19. I agree—not having to carry my license with me at all times would be a big win, if there was a good way to show it to a police officer. (As a middle-aged, middle-class white guy with nothing much to hide, I have to imagine that lots of people would be MUCH more concerned about that than I am.)

    I don’t know what the Software Update option to stick with iOS 14 will look like. It’s possible it will appear only once iOS 15 becomes available, and it may only be in whatever version of iOS 14 is the latest at that point. I don’t see anything different in iOS 14.6 now.

  20. Apple also took this feature to the next level, allowing you to designate people as Legacy Contacts. Then, in the event of your death, those people can access your account and personal information.

    How does Apple know you have died? Do the Legacy Contacts have to prove it to gain access?

  21. There are a couple of watchOS features that were not mentioned in the keynote but I’ll add them to a list of “Finally”:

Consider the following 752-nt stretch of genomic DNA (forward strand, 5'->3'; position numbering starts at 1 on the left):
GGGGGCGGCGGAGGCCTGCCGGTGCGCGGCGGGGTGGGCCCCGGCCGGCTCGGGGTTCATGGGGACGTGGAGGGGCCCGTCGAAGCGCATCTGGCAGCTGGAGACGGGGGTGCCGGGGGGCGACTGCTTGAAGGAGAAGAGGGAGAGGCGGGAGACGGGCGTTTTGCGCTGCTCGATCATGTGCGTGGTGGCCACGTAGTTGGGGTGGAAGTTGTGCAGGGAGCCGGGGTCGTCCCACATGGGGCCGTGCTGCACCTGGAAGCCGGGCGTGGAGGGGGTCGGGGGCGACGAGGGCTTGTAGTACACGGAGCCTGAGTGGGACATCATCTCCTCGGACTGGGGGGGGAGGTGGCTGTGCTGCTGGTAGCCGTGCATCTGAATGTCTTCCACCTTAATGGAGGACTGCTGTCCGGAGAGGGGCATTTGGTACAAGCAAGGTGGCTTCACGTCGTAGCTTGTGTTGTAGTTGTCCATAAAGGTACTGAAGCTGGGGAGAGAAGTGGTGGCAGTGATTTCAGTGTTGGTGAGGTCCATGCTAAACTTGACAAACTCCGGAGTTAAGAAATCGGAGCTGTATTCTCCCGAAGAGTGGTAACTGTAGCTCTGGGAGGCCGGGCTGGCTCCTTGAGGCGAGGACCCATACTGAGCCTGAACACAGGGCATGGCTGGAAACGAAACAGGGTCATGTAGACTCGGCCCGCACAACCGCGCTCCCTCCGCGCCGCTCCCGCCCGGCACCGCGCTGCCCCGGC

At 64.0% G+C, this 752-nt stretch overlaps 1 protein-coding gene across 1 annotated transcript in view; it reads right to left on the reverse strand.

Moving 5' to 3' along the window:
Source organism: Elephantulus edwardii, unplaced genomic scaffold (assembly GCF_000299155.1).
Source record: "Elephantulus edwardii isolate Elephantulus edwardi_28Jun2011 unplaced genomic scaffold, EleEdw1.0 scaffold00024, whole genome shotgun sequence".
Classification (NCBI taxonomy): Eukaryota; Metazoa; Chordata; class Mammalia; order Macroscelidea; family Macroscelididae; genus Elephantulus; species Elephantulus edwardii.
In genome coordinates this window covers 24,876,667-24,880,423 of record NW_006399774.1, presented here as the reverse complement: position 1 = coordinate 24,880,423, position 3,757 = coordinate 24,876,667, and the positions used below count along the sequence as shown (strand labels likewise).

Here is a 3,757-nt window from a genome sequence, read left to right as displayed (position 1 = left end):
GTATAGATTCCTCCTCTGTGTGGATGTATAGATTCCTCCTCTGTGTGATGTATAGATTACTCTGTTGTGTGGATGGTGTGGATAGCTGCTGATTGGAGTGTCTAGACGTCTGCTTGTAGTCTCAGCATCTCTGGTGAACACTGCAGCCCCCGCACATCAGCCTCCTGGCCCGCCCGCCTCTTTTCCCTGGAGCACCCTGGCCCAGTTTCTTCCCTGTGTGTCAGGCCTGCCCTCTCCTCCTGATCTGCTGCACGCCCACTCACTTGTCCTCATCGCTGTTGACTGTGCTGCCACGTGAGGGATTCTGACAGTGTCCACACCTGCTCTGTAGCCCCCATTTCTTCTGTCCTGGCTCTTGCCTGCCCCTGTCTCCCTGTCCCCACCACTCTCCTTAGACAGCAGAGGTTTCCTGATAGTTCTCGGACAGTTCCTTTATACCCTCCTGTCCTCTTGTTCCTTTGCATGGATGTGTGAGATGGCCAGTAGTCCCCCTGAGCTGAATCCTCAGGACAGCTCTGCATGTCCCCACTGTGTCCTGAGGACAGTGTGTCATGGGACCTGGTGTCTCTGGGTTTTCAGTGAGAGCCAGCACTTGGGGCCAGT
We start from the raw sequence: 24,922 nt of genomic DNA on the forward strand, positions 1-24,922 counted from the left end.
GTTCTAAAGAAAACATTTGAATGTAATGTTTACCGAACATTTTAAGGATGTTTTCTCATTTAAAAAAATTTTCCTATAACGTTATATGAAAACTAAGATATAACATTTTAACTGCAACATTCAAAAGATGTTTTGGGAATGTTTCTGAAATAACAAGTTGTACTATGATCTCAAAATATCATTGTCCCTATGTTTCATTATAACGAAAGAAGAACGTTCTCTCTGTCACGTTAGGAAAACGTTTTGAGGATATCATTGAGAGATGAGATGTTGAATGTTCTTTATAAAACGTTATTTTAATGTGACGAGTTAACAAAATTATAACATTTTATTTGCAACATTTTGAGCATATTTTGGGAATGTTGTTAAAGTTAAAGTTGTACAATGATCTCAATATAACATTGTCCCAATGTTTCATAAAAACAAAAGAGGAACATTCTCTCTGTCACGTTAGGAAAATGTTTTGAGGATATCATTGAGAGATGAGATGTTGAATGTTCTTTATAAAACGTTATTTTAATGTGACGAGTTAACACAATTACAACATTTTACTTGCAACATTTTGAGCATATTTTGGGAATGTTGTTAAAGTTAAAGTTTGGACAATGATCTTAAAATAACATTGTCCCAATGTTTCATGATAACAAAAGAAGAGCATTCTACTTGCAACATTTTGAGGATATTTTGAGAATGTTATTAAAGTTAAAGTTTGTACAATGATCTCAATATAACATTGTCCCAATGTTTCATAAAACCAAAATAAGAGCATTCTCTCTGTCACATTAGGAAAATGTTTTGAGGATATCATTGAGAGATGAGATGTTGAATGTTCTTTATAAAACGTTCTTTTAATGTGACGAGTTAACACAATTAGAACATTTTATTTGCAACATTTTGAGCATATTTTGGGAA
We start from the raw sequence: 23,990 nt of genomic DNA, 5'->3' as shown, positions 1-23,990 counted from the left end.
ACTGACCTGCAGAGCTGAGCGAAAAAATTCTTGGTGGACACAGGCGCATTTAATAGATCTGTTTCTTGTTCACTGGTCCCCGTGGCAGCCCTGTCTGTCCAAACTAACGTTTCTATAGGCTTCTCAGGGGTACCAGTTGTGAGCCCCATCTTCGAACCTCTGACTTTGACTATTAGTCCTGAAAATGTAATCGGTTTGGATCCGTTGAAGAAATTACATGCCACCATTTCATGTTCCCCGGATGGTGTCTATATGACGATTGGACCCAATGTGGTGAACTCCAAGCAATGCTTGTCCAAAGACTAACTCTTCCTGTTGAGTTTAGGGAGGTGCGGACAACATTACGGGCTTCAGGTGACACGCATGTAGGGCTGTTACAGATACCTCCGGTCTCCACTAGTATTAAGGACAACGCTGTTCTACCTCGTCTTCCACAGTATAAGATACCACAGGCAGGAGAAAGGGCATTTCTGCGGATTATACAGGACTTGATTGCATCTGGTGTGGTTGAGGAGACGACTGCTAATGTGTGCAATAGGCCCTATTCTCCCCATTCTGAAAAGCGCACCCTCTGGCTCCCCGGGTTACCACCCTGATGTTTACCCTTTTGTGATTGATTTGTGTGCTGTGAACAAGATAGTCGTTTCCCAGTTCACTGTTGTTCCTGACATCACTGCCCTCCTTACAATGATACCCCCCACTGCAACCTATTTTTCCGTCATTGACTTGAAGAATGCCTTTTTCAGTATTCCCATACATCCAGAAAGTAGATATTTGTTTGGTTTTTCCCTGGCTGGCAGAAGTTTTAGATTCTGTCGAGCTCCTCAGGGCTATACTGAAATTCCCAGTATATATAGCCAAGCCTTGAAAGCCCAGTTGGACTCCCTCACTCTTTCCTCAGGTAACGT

• Multiple timers in the timer app. I use the timer a lot for cooking, and having multiple timers will make things a lot easier.
    • An API for always on display for third party apps. Up until now, all third party apps (and even some stock apps, like the Stopwatch app) will show only a blurred background with the current digital time in the upper right. Now third party apps will be able to show a dimmed version of their display, including allowing private information to be blurred while the display is dim. This is only a thing for Series 5 and Series 6 so far, but this will make third party apps much better for me.
  22. I see a lot of handwringing about this, but judging from the presentation the digital version isn’t a scan like the ‘setup’ screen shows. The cop doesn’t handle your phone, you wave it over a reader and it calls up your info.

    Just like you don’t hand your phone over to use ApplePay

  23. That makes sense. Many states (including mine) have a 2D bar code on the license. If law enforcement will carry a reader, then they can scan the bar code off of your phone (just like an airline can scan a boarding pass).